Post-Adoption Depression Syndrome (PADS) is common and normal. You are not alone. Suffering symptoms of this condition absolutely does not mean that you lack desire for your child or that you have changed your mind about deciding to parent. It is no reflection of the kind of parent you will be. Bonding with an adopted child does not always come easily. You need to allow some time for bonding to occur.
It may help for you to take some time for yourself to rest. Ask for any support you may need from family and friends. Make sure you are getting adequate nutrition and exercise. You should try forming connections with others in the adoption community. Other adoptive parents can understand your situation and provide support.
PADS may reignite feelings of grief and loss over infertility. Go easy on yourself. You have just been through the long, stressful process of adoption. This is the culmination of all of your hard work, so the result may now feel anticlimactic. Plus, parenting is a difficult job even when it has been a long time in the making.
Symptoms of PADS include difficulty concentrating or making decisions, excessive crying, severe mood swings, insomnia, panic attacks, isolating yourself from others, significant weight changes, excessive guilt, feelings of being powerless, hopeless or worthless, irritability, anxiety, depression, and thoughts of suicide.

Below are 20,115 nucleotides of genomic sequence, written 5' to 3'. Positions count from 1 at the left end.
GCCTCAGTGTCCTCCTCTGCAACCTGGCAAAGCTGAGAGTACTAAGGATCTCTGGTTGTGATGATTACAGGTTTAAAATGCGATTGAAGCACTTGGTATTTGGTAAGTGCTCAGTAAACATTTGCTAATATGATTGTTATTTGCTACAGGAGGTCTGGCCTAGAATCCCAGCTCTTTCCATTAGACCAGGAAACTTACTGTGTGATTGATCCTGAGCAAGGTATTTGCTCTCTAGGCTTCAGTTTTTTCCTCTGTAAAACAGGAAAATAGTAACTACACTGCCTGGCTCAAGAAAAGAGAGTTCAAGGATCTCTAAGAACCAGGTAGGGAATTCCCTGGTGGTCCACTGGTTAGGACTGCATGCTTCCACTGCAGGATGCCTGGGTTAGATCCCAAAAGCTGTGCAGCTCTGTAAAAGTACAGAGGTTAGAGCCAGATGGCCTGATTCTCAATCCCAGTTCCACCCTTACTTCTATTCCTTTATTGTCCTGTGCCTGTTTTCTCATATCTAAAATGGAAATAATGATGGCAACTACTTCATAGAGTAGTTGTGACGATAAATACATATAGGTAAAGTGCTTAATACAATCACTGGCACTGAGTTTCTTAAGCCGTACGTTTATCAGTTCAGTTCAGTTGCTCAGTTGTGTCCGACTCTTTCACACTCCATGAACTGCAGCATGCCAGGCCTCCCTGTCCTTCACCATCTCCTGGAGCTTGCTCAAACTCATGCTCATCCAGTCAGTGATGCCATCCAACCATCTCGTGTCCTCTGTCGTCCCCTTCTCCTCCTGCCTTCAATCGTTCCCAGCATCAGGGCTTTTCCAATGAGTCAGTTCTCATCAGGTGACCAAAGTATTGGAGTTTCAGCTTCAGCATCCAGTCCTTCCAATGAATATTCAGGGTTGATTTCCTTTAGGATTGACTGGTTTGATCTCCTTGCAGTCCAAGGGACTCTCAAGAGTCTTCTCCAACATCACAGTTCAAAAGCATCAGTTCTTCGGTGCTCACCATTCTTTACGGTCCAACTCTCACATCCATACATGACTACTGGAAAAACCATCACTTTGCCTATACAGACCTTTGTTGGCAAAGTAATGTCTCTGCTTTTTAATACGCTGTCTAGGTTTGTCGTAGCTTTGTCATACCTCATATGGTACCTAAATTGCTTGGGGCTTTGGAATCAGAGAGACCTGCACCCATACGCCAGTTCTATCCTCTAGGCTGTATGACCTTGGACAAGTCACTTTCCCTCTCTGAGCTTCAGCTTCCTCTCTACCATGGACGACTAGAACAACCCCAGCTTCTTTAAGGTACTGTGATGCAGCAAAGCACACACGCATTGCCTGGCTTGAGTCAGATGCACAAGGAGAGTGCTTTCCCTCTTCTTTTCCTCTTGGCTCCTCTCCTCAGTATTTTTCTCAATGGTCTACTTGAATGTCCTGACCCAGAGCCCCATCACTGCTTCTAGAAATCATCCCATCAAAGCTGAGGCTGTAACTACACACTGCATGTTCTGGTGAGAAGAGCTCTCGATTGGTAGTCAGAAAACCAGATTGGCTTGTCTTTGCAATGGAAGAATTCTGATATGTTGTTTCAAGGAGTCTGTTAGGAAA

Your symptoms may be caused by sleep deprivation, guilt associated with the child’s birth parents, lack of support, and/or a sudden lack of socialization. Please do not withdraw and remain silent. You may fear others won’t understand, but you just need to give them the chance to show you love and support. If you find that your symptoms last longer than 2-3 weeks, you should visit your health care provider.
Ashley Foster is a freelance writer. She is a wife and mother of two currently residing in Florida. She loves taking trips to the beach with her husband and sons. As an infant, she was placed with a couple in a closed adoption. Ashley was raised with two sisters who were also adopted. In 2016, she was reunited with her biological family. She advocates for adoptees’ rights and DNA testing for those who are searching for family. Above all, she is thankful that she was given life. You can read her blog at http://ashleysfoster.blogspot.com/.